The Clemson Scandal Begs the Question: How Reliable are College Rankings?

Despite the protests of many colleges that rankings in publications like U.S. News & World Report are unimportant, a recent scandal illustrates that some schools can be even more grade-obsessed than their students. In the latest ranking of national public universities by U.S. News & World Report, Clemson University, a public university in South Carolina, obtained the position of 22, up from a respectable 38th place in 2001. Clemson has taken a very active role in working to move up in the rankings, such as increasing the number of small classes and raising the salaries of the faculty.

However, Clemson has allegedly used some problematic (and ethically questionable) tactics to help increase its rank. A recent article from Inside Higher Ed describes a presentation by Catherine Watt, in which Watt told the attendees a number of troubling approaches Clemson has taken in order to crack the elusive top 20.

[M]any of the administrators and data analysts in the audience were clearly troubled by Watt’s description of Clemson’s approach, especially as she pointed out that the university has grown more exclusive (fewer than 10 percent of its undergraduates are first-generation college students) and has “favored merit over access in a poor state,” sending tuitions rising. “To me it’s a little unsettling what you’re doing,” said one audience member. “You had a perfectly good institution” before.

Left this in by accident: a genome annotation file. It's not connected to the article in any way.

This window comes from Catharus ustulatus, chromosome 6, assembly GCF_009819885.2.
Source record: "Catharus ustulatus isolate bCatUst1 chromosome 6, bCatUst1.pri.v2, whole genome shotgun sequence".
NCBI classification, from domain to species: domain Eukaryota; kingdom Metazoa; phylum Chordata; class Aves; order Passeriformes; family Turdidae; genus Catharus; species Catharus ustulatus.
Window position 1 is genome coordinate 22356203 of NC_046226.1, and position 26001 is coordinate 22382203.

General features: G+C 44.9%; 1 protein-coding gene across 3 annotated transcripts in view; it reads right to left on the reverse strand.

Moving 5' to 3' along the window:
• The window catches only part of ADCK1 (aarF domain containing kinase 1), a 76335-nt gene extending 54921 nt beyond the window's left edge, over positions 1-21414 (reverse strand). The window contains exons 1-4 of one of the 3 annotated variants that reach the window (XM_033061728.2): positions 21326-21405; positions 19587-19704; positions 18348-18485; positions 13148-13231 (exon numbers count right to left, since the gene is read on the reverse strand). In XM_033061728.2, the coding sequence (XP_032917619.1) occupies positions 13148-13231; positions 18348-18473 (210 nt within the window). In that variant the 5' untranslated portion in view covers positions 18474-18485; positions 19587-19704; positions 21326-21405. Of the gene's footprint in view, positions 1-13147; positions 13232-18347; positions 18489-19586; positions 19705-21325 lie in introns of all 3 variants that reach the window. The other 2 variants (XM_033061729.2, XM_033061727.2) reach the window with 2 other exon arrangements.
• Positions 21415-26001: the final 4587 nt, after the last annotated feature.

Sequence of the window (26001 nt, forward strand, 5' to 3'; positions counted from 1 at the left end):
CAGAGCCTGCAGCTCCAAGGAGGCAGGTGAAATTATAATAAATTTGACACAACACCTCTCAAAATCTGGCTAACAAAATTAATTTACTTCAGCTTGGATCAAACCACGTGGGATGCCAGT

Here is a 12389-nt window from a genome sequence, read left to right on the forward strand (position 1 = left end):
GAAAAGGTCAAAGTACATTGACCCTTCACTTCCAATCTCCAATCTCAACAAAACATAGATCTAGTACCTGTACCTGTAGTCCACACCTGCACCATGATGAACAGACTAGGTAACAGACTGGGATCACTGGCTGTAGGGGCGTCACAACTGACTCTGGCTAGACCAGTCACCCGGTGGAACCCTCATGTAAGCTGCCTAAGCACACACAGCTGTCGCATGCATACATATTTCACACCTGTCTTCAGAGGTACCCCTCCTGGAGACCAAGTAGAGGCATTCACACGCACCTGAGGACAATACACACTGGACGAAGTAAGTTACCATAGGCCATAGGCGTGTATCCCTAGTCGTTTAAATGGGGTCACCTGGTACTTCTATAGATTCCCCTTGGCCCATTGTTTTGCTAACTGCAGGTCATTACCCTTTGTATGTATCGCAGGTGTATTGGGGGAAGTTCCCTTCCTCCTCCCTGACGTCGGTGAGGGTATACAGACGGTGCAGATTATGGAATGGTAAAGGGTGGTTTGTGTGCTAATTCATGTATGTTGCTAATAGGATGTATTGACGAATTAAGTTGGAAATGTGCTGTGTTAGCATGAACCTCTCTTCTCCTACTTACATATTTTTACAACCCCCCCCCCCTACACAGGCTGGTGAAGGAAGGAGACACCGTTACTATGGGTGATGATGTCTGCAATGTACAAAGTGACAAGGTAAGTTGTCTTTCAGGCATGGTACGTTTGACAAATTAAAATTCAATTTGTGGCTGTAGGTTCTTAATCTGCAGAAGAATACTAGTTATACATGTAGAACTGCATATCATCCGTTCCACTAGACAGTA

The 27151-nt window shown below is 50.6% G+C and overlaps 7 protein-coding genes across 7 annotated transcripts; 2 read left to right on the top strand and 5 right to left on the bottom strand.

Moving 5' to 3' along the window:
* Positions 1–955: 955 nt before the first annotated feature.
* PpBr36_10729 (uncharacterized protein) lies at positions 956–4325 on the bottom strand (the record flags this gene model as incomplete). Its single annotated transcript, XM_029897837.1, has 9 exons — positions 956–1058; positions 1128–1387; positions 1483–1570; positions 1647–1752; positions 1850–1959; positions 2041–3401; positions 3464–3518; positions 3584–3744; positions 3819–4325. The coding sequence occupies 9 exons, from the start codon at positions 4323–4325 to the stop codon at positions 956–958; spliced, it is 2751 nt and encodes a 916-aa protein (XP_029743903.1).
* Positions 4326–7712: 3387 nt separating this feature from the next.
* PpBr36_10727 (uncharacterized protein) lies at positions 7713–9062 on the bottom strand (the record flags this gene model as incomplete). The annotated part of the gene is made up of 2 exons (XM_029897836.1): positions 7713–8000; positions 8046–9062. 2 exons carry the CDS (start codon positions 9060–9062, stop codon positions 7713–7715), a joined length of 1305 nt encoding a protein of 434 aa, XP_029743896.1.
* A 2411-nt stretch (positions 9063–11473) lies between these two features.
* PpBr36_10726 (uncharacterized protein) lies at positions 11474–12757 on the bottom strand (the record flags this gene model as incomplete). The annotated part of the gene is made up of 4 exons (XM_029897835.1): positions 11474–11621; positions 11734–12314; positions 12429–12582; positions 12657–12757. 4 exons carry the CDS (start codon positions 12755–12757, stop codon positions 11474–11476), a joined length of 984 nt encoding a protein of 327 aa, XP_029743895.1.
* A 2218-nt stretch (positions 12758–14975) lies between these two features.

“We have been criticized for not fulfilling the mission of a public land-grant institution,” Watt responded. But “we have gotten really good press. We have walked the fine line between illegal, unethical, and really interesting.”

An even more disconcerting revelation by Ms. Watt was that Clemson’s president James F. Barker had ranked other universities’ programs as inferior to Clemson when completing the reputation survey form for college presidents. On the five-point scale, Barker gave Clemson a four, designating it as a “strong” institution, and did not give any of the survey’s other 259 universities, both public and private, a four or a five. Although some Clemson University officials have taken umbrage with Ms. Watt’s insinuations of ethically questionable conduct on the part of the university, the school has not been able to straightforwardly refute the allegations. Furthermore, Barker remains unapologetic about his ranking decisions, stating that, when it comes to the undergraduate experience, he believes “Clemson does that better than anyone.”

The situation illustrates the pitfalls of relying on “official” rankings and reputations alone when making decisions regarding colleges. When considering colleges, it is important to not be too concerned with the rank or perceived prestige. Instead, students (and parents) need to assess whether a particular college fits their academic and social needs and will be a good match for them in the long run. By making your own evaluations and decisions, you can be confident that you are attending the college that is right for you based on your own terms, not on some potentially spurious data.

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